Top news in Population

As climate change alters our world, Michigan's bounty of fresh water — if managed smartly — could be the foundation of a thriving state economy and superior quality of life.

Despite slower population growth, we are still speeding toward environmental catastrophe, with greenhouse gas emissions all over the planet rising steadily.

Results from the 2020 population censuses in the United States and China recently made headlines. But rather than recognizing the social, economic and environmental benefits of slower rates of population growth for the U.S., China and the planet, much of the media stressed the downsides of slower growth.

A combination of the climate crisis, the destruction of wild areas for minerals, timber and food, and human population growth is on track to decimate their ranges by 2050, scientists said.

Climate migrants don’t fit neatly into the legal definitions of refugee or migrant, and that can leave them in limbo. The Biden administration is debating how to identify and help them.

There are alternative routes that would solve vehicle congestion problems in the fast-growing area of southern Utah, and the decision to cut through protected land sets a dangerous precedent.

Countries need to fulfill their commitments to restore 1 billion hectares of degraded land by 2030 to avert dangerous climate change, according to a new report from the United Nations Environment Programme and the Food and Agriculture Organization.

Women are disproportionately exposed to deadly substances—and may be getting disproportionately sickened by them.
Reports of a decline in male fertility rely on flawed assumptions, a new study contends.

Actress Alexandra Paul has been courageously educating people about human overpopulation for over thirty years. Her most notable effort is a TEDx Talk, Overpopulation Facts - The Problem No One Will Discuss.

This year and next, Arizona and California intend to draw on water they banked in the big reservoir, even as water levels drop.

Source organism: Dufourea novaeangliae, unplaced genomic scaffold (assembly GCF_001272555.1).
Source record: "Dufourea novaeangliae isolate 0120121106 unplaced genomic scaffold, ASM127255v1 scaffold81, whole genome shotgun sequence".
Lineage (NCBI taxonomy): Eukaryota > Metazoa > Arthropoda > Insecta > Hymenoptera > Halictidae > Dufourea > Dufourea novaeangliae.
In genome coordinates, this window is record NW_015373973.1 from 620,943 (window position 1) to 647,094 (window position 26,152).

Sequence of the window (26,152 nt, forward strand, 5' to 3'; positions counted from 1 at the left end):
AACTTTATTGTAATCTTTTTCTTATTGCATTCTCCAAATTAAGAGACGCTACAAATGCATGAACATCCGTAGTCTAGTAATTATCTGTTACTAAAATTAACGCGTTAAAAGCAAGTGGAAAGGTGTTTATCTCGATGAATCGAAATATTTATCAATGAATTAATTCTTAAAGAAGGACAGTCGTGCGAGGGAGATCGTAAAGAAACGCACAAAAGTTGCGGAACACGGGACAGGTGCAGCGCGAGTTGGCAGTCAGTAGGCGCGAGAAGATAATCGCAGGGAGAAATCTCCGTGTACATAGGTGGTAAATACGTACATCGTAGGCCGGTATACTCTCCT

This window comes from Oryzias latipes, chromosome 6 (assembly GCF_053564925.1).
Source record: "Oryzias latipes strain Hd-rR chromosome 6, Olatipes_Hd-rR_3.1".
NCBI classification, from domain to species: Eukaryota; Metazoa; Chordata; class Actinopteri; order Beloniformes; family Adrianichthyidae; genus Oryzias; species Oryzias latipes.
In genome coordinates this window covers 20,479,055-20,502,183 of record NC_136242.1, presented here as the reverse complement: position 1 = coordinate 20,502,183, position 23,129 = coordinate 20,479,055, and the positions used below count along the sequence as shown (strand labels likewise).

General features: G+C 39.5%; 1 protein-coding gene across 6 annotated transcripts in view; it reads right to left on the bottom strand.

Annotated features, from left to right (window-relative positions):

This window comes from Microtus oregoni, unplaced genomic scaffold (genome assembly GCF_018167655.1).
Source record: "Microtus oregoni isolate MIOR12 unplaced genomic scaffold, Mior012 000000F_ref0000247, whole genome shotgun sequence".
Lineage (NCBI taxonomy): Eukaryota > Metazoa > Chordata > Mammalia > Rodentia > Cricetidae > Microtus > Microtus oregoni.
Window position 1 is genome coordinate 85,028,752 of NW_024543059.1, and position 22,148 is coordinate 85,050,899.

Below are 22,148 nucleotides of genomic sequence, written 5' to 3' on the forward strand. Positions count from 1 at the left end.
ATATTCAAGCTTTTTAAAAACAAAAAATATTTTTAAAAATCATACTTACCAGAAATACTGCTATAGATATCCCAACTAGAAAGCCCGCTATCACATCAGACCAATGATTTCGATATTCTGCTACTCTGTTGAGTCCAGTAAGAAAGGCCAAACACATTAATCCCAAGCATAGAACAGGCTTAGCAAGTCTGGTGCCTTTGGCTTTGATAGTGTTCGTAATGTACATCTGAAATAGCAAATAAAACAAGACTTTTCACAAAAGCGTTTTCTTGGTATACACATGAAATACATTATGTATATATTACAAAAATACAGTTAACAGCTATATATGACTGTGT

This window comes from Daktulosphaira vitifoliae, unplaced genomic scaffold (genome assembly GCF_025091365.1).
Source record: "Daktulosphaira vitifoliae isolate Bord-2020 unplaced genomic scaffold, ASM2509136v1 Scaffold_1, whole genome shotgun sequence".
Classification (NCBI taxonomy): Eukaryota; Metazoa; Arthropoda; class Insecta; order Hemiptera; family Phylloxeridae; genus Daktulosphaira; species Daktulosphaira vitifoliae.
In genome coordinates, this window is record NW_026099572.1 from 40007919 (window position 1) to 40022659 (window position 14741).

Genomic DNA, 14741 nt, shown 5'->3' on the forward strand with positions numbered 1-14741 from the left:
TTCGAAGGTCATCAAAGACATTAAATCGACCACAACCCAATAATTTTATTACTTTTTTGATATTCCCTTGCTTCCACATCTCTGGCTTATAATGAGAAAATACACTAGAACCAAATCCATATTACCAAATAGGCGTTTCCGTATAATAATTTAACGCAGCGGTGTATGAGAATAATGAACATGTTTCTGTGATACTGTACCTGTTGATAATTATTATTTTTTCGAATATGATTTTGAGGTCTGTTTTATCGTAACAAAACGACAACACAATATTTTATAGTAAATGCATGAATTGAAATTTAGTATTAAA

The higher the chemical levels found in a woman's blood, the fewer eggs they had left in their ovaries.
As the Colorado River Basin enters yet another year of drought, global companies are worsening the water crisis.
A national push to build urban parks is transforming Chinese cities, as the country tries to improve the quality of daily life.
For years, people most wanted to live in places where it was the hardest to build. Now, with a rise in remote work, exurban areas look more appealing.
The move is the Communist Party’s latest attempt to reverse declining birthrates and avert a population crisis, but experts say it is woefully inadequate.
Kentucky is a major beef producer, with the most cattle east of the Mississippi. Now a KY company is joining the "alternative meat" business.

The cultivation of palm oil, found in roughly half of U.S. grocery products, has devastated tropical ecosystems, released vast amounts of C02 into the atmosphere, and impoverished rural communities. Efforts are underway that could curb industry abuses.

Electric car batteries contain critical minerals like cobalt and lithium. We'll need to recycle them unless we want to keep mining the earth for new ones.

Experts agree that cities need diverse water supplies, but desalination plants remain controversial.
Highways radically reshaped cities, destroying dense downtown neighborhoods. Now, some cities are starting to take them down.

Scientists say overheating could render animals — including humans — increasingly infertile.

Bowery just raised $300 million from investors, just the latest in a string of further investments into the sector. Is it ready to break out in a big way?
There's a good reason the birthrate is declining in California and the U.S.. We've made parenthood way harder than it should be.
In PNAS commentary, experts say we need better ways to detect, track and stop outbreaks of such diseases.

In our era of rapid climate change, many of our planet's lifeforms will struggle to survive the increased heat stress that comes from warming global temperatures, provoking concern about looming biodiversity losses.

Fewer babies’ cries. More abandoned homes. Toward the middle of this century, as deaths start to exceed births, changes will come that are hard to fathom.

After more than four agreeable decades in California, my wife and I became climate migrants — highly privileged ones, to be sure — and moved to Vermont.

A study of ancient pollen reveals that millennia of human activities transformed Earth's ecosystems as quickly as when the Ice Age ended.

Storms, floods, wildfires and to a lesser degree, conflict, uprooted millions globally in 2020 — the largest human displacement in more than a decade.